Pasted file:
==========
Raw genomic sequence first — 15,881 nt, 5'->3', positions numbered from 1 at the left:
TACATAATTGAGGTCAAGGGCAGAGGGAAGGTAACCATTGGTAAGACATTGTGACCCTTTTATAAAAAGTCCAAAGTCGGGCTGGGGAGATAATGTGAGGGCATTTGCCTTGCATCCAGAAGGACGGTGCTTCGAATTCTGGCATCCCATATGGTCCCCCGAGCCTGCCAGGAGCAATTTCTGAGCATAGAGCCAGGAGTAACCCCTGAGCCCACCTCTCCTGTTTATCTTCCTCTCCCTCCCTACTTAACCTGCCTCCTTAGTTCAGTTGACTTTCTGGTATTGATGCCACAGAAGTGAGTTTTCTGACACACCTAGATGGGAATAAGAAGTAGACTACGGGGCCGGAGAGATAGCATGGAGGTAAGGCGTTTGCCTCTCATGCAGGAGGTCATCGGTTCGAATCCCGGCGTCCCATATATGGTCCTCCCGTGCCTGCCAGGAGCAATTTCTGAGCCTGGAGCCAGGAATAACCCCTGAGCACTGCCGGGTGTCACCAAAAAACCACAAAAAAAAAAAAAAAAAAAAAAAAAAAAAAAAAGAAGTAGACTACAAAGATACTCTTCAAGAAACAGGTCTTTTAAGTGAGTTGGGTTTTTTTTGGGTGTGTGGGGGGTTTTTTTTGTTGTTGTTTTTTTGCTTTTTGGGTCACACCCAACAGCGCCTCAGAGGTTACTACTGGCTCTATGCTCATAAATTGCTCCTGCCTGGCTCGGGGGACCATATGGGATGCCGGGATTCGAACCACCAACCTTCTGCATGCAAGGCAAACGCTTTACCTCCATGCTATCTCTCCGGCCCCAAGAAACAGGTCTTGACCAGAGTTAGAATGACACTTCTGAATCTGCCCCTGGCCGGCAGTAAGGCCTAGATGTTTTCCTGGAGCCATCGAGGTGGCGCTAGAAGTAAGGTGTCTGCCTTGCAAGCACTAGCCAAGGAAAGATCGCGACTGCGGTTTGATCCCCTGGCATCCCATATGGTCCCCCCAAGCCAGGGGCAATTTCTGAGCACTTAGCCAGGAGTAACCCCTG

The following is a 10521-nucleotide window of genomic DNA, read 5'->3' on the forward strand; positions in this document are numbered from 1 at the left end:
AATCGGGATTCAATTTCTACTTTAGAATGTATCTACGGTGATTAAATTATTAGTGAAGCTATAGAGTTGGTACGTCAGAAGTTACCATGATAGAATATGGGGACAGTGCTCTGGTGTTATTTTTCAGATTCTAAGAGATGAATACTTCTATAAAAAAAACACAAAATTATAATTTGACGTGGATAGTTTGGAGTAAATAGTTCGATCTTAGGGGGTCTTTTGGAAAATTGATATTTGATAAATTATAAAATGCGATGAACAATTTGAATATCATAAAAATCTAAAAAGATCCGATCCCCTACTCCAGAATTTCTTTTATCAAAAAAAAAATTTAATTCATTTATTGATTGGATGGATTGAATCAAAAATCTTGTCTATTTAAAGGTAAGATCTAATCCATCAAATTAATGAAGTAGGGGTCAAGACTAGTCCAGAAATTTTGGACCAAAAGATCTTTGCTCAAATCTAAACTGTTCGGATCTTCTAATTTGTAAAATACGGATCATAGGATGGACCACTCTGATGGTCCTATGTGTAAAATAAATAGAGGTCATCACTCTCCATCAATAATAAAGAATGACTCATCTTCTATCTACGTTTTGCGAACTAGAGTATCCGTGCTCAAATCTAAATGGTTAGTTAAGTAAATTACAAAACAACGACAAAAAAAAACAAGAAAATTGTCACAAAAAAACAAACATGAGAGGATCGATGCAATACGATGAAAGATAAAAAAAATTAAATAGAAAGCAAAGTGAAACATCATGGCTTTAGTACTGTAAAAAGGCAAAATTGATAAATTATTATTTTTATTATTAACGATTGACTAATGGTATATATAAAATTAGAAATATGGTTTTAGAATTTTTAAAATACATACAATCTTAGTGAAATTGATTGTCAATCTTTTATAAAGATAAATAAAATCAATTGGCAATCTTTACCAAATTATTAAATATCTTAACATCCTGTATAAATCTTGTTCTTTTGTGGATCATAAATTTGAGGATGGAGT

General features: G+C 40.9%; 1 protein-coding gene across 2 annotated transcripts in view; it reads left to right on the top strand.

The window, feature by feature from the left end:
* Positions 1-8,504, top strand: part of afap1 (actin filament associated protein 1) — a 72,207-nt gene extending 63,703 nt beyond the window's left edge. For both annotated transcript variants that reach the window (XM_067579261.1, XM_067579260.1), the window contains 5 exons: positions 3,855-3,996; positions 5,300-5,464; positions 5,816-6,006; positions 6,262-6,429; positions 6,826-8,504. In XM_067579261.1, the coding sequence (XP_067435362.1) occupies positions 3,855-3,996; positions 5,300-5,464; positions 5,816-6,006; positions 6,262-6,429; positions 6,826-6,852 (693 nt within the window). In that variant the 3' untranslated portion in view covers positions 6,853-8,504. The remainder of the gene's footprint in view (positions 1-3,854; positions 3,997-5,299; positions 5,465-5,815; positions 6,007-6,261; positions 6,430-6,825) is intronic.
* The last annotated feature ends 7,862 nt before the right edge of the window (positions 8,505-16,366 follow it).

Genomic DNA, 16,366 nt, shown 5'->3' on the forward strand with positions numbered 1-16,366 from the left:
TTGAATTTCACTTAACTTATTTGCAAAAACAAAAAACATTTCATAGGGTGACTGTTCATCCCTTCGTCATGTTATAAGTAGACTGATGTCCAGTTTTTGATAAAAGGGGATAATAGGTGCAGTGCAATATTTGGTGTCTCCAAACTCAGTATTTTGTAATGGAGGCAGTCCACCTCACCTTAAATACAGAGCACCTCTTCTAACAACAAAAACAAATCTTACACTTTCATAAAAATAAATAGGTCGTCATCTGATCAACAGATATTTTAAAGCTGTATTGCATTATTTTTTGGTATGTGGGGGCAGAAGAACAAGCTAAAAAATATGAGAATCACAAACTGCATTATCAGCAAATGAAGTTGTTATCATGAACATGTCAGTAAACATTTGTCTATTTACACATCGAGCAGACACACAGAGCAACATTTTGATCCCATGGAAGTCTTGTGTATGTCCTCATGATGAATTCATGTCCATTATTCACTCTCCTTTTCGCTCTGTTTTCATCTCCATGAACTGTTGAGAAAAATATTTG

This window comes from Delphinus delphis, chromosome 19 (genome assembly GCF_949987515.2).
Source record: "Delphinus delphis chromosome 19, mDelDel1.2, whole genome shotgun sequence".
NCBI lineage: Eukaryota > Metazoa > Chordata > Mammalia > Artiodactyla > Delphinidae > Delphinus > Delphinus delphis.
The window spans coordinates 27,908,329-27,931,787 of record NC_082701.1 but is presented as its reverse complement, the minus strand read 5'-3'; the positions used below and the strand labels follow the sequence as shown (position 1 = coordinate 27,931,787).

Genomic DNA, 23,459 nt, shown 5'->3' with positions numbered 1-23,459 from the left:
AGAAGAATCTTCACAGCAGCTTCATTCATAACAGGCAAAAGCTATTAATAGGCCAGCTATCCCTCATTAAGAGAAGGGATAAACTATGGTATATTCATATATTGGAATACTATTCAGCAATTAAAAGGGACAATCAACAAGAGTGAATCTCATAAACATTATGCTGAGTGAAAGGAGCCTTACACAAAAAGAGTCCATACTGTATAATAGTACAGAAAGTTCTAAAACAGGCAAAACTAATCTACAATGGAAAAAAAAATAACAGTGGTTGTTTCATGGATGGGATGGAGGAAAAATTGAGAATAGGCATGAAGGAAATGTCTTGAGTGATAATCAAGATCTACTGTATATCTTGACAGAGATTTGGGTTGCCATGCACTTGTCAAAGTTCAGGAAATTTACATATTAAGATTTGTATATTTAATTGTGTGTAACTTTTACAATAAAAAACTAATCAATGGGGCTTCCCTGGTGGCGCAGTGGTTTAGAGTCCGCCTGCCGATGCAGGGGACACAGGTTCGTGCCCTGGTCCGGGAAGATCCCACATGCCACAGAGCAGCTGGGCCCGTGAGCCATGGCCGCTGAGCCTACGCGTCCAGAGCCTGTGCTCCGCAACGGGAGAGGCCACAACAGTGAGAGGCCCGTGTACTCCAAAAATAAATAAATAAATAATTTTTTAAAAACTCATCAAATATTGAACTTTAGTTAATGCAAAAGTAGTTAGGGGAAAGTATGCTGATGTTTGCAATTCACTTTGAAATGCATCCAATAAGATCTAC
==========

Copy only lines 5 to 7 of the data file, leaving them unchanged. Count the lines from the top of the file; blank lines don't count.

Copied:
General features: G+C 40.9%; 1 protein-coding gene across 2 annotated transcripts in view; it reads left to right on the top strand.

The window, feature by feature from the left end:
* Positions 1-8,504, top strand: part of afap1 (actin filament associated protein 1) — a 72,207-nt gene extending 63,703 nt beyond the window's left edge. For both annotated transcript variants that reach the window (XM_067579261.1, XM_067579260.1), the window contains 5 exons: positions 3,855-3,996; positions 5,300-5,464; positions 5,816-6,006; positions 6,262-6,429; positions 6,826-8,504. In XM_067579261.1, the coding sequence (XP_067435362.1) occupies positions 3,855-3,996; positions 5,300-5,464; positions 5,816-6,006; positions 6,262-6,429; positions 6,826-6,852 (693 nt within the window). In that variant the 3' untranslated portion in view covers positions 6,853-8,504. The remainder of the gene's footprint in view (positions 1-3,854; positions 3,997-5,299; positions 5,465-5,815; positions 6,007-6,261; positions 6,430-6,825) is intronic.